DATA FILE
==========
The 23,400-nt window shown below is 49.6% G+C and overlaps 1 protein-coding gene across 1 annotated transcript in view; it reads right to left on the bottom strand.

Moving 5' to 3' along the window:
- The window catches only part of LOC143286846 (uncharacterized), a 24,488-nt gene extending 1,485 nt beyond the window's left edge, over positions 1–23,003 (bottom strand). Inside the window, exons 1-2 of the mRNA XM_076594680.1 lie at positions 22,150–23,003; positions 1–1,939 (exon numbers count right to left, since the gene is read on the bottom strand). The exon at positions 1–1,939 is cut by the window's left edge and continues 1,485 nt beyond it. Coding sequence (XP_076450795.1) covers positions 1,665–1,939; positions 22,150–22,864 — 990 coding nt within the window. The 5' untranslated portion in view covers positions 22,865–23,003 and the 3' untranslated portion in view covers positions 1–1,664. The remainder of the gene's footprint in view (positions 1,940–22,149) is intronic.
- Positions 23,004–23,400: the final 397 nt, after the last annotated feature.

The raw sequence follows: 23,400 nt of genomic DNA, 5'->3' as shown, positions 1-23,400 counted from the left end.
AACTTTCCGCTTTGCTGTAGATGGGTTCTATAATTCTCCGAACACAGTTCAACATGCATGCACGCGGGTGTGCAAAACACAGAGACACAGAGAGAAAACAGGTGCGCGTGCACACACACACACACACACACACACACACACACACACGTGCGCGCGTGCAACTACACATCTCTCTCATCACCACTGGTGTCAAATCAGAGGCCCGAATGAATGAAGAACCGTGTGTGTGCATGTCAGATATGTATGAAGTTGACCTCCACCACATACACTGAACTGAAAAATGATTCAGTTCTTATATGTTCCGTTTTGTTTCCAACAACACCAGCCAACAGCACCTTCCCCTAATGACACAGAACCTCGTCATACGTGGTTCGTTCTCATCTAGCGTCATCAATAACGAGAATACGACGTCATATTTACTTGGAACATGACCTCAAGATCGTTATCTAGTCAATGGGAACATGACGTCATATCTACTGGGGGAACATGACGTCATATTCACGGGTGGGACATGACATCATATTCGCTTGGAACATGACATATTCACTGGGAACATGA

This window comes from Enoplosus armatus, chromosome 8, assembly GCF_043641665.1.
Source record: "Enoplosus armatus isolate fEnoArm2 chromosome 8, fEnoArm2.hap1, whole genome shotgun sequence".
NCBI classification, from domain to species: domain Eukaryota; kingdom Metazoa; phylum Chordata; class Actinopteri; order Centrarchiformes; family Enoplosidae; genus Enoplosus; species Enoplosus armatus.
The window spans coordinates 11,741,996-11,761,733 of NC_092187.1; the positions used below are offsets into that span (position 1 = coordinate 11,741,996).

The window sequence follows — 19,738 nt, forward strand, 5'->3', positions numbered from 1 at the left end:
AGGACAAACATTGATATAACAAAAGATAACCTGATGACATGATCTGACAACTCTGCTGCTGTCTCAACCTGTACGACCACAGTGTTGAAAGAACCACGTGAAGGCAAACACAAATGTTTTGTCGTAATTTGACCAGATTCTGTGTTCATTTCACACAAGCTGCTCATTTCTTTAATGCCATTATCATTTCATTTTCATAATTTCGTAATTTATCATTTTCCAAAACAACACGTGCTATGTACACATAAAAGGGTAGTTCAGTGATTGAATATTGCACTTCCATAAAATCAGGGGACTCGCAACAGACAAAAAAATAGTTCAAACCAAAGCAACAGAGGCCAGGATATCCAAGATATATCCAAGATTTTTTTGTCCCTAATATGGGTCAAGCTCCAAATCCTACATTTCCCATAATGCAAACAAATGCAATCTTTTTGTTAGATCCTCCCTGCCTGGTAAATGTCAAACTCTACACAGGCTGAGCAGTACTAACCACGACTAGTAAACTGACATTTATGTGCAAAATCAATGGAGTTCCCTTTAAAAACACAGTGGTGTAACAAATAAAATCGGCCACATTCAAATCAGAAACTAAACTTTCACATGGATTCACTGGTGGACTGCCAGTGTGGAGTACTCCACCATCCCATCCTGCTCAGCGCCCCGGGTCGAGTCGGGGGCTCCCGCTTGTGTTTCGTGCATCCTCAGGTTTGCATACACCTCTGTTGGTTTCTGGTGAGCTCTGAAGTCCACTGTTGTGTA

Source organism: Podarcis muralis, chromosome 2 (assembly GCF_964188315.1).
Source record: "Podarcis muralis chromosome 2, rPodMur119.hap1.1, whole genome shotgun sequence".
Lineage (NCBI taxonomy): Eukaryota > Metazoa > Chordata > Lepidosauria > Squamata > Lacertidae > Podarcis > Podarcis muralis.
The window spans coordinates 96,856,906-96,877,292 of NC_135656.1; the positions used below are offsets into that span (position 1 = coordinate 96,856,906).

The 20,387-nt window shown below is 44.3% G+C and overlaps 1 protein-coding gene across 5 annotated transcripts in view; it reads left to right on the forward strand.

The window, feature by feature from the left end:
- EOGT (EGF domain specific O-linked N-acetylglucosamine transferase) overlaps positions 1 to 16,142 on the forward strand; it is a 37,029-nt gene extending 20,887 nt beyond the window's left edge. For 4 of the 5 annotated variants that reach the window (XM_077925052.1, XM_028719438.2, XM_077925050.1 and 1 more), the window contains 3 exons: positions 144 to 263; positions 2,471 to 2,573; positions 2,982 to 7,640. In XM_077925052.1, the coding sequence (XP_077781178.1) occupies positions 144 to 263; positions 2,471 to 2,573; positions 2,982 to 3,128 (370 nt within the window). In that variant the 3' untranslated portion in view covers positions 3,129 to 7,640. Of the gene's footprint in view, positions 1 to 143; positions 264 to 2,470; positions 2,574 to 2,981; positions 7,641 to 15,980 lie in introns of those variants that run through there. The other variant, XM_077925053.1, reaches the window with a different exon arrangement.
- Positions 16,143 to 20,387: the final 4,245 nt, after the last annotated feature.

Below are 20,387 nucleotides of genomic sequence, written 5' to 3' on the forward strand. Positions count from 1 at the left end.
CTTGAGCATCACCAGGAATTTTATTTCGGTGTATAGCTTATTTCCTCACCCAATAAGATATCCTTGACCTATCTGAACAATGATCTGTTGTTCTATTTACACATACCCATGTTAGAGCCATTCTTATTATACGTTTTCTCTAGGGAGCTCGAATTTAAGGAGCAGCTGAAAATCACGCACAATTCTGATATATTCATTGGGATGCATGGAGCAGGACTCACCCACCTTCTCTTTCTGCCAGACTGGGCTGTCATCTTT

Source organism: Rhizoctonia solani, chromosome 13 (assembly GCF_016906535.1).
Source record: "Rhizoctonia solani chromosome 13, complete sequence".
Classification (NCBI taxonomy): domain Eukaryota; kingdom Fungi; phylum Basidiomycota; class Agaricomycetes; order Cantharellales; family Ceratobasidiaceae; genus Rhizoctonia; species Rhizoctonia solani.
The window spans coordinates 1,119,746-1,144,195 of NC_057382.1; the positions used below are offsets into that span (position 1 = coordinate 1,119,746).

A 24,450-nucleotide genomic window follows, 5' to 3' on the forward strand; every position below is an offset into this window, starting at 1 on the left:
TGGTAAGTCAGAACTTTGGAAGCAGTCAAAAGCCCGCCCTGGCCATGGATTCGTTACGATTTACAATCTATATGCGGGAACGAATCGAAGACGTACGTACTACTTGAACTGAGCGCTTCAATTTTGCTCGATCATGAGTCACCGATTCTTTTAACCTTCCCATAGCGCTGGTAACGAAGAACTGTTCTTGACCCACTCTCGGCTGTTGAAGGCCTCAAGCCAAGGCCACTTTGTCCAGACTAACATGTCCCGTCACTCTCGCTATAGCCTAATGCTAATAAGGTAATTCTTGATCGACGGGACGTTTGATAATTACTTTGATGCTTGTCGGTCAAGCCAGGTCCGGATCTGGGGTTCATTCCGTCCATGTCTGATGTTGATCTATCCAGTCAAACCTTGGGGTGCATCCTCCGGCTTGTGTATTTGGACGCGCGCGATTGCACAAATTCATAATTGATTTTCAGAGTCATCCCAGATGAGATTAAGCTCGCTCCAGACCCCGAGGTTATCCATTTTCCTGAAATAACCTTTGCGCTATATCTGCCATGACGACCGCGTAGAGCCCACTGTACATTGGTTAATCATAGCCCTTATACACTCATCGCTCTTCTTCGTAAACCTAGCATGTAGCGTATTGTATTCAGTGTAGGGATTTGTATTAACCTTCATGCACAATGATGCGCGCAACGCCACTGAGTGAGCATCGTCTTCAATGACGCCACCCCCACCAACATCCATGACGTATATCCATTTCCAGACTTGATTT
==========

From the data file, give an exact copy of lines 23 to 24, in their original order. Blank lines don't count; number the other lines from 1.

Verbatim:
Source organism: Rhizoctonia solani, chromosome 13 (assembly GCF_016906535.1).
Source record: "Rhizoctonia solani chromosome 13, complete sequence".